It’s getting harder and harder to find classic outboard gear in excellent condition for an affordable price. As your friendly neighborhood vintage-slinging retailer, Vintage King can always track down anything you need. However, sometimes the best option is to find a reproduction that will get you in the same ballpark for less.

The world of 500 Series has led to an explosion of new gear for the recording studio. These pint-size microphone preamps, compressors, EQs, and more, have made building an all-analog rig extremely achievable, even with the most modest budget. Many manufacturers have even recreated outboard favorites and condensed them to lunchbox size.

In today’s blog, we’ll be breaking down ten historic pieces of gear and talking about 500 Series reproductions that recreate the same mojo. Continue reading to learn more about how manufacturers like Acme Audio, BAE, and Retro Instruments have revived these beloved designs for a new era of engineers.  

Universal Audio 1176 LN Limiting Amplifier

What can you say about the 1176 that no one has said before? In 1968, Bill Putnam turned his tube-based 176 into a FET-powered beast with attack times of 20 microseconds to 800 microseconds and up to 45dB of gain. The simple four-knob design and four-button ratio control (don't forget "All-In" mode) guaranteed this limiter would be a favorite for decades to come. 

500 Series Favorite: IGS Audio 576 Blue Stripe Limiter

IGS Audio makes a few different 500 Series modules inspired by Universal Audio classics, but perhaps none better than the 576 Blue Stripe Limiter. The 576 follows the standard set by the original 1176 Revision A and comes equipped with a Class A output stage, ultra-fast attack times, and a slick ratio control knob featuring the original ratios. The knob also features the all-important SLAM setting, simplifying the “All-In” In trick.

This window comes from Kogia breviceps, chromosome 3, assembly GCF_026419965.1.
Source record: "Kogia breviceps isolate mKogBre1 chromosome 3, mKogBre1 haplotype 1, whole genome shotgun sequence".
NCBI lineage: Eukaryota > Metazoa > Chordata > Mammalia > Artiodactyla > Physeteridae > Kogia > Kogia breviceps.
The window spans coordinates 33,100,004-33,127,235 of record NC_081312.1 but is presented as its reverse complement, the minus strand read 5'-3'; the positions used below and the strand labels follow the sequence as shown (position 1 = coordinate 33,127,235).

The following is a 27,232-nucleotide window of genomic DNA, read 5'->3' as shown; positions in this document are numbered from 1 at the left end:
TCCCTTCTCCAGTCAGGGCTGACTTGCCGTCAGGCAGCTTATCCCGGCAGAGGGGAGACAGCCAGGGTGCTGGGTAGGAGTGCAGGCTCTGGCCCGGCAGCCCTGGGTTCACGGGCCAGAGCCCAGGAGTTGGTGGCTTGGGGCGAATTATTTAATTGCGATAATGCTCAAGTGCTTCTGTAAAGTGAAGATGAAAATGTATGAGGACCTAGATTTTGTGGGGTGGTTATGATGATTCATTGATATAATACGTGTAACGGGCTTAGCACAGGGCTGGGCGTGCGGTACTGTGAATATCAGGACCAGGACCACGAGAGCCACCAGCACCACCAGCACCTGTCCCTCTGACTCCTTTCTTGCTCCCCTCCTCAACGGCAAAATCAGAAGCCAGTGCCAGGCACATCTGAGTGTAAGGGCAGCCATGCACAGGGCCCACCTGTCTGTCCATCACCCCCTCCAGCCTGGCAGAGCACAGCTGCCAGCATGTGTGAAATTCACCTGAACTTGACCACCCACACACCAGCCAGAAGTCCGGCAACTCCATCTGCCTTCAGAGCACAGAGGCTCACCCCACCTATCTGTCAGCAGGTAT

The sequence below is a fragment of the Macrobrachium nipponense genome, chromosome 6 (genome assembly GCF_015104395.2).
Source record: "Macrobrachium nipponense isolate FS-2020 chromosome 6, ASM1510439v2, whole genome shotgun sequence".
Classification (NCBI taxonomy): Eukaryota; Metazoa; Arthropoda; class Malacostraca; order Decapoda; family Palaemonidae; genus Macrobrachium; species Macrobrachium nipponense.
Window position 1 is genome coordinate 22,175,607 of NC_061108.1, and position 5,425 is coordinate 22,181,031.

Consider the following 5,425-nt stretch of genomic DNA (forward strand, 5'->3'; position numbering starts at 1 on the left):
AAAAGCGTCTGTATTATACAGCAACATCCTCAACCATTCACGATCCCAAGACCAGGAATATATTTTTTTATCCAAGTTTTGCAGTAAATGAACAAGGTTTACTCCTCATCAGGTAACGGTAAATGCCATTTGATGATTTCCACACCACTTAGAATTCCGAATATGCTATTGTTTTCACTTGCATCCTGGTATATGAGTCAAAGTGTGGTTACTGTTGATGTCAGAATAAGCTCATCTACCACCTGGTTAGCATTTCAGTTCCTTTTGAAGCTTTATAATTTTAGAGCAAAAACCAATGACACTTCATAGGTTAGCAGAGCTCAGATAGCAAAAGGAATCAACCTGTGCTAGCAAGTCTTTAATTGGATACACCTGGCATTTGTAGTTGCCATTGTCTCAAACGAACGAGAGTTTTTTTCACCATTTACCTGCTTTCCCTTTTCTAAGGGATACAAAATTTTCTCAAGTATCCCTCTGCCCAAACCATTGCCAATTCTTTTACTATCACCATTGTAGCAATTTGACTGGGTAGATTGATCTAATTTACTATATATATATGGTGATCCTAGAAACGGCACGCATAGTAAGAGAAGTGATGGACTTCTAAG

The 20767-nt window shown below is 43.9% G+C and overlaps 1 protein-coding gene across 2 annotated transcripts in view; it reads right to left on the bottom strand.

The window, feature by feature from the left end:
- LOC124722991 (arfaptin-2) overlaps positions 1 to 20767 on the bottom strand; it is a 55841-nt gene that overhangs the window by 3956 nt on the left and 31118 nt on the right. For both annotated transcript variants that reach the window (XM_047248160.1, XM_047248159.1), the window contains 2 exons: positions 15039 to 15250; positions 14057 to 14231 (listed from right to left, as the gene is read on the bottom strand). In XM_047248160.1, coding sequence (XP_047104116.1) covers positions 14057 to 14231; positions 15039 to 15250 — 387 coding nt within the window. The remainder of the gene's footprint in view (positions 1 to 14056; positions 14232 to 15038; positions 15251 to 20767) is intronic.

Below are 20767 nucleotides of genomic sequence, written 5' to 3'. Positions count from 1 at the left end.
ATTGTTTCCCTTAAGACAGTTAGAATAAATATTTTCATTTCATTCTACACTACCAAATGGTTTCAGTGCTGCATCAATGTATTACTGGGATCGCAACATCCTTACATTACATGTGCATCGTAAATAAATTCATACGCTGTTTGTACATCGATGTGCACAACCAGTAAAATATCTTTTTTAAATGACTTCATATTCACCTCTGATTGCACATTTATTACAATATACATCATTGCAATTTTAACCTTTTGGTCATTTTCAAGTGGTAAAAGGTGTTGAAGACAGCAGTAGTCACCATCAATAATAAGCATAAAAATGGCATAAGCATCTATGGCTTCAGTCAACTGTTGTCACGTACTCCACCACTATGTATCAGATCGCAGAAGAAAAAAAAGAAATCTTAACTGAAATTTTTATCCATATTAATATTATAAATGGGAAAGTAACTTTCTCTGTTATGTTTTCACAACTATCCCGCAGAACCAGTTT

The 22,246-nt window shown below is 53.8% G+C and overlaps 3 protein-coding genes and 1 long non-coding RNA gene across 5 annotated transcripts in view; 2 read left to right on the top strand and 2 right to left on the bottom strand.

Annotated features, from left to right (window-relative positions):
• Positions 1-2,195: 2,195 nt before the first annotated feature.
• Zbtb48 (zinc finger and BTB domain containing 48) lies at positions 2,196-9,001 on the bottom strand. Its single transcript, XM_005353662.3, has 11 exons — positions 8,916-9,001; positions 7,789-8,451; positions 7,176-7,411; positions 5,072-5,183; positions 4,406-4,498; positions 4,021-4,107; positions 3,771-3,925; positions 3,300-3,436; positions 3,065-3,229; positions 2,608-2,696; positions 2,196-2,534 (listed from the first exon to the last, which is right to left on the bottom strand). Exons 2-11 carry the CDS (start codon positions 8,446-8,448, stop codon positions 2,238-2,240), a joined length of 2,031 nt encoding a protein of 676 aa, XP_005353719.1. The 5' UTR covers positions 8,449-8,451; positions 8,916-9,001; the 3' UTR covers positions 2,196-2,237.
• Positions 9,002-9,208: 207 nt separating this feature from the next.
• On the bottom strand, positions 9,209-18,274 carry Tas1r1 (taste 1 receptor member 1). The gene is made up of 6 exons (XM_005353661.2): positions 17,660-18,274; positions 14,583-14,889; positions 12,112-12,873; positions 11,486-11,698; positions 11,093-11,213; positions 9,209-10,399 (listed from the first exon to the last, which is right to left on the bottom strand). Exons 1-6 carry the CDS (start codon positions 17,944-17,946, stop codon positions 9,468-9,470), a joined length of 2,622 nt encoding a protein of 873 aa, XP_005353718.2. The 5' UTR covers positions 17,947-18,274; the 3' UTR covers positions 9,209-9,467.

Honorable Mentions: Purple Audio Action, Pete’s Place Audio BAC-500, Serpent Audio Splice SA76 MKII, Wesaudio Mimas 

Universal Audio LA-2A Electro-Optical Classic Compressor

You can’t talk about the 1176 without mentioning the LA-2A. The two compressors are often thought of in tandem as they are both currently produced by Universal Audio. Teletronix owner Jim Lawrence created the LA-2A in the early 1960s, and Bill Putnam eventually bought the company in 1967.  

Lawrence designed the LA-2A to level audio signals for radio broadcasts. The compressor employs the T-4 opto-attenuator, which features a luminescent panel with photo resistors sealed in a metal canister. The result is ultra-smooth compression controlled by just two knobs, Gain and Peak Reduction.

500 Series Favorite: Acme Audio Opticom XLA-500

Acme Audio’s Opticom XLA-500 is a multi-faceted appropriation of the LA-2A design that delivers the feel of several units in one. You see, depending on which unit you have, the compression time can vary. Acme remedies this by offering a selectable switch with three compression settings. At Slow, the Opticom XLA-500 resembles a vintage broadcast limiter. Medium speed offers the closest settings to an original Teletronix LA-2A. Set it to Fast, and you get something akin to the “All-In” mode of the 1176.